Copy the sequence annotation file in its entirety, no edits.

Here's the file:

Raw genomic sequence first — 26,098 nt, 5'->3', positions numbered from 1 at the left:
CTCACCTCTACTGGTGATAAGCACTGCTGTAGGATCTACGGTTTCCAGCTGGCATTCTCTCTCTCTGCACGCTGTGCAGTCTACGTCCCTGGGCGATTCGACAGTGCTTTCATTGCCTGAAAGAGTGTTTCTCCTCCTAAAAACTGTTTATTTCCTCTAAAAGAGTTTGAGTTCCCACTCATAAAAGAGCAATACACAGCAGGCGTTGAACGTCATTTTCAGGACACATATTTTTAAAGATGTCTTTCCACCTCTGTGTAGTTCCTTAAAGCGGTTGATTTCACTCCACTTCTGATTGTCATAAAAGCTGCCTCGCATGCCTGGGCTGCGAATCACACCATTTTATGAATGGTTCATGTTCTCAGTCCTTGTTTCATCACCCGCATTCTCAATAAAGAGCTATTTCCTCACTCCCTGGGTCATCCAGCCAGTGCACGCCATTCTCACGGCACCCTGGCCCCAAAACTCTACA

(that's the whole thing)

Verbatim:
Raw genomic sequence first — 26,098 nt, 5'->3', positions numbered from 1 at the left:
CTCACCTCTACTGGTGATAAGCACTGCTGTAGGATCTACGGTTTCCAGCTGGCATTCTCTCTCTCTGCACGCTGTGCAGTCTACGTCCCTGGGCGATTCGACAGTGCTTTCATTGCCTGAAAGAGTGTTTCTCCTCCTAAAAACTGTTTATTTCCTCTAAAAGAGTTTGAGTTCCCACTCATAAAAGAGCAATACACAGCAGGCGTTGAACGTCATTTTCAGGACACATATTTTTAAAGATGTCTTTCCACCTCTGTGTAGTTCCTTAAAGCGGTTGATTTCACTCCACTTCTGATTGTCATAAAAGCTGCCTCGCATGCCTGGGCTGCGAATCACACCATTTTATGAATGGTTCATGTTCTCAGTCCTTGTTTCATCACCCGCATTCTCAATAAAGAGCTATTTCCTCACTCCCTGGGTCATCCAGCCAGTGCACGCCATTCTCACGGCACCCTGGCCCCAAAACTCTACA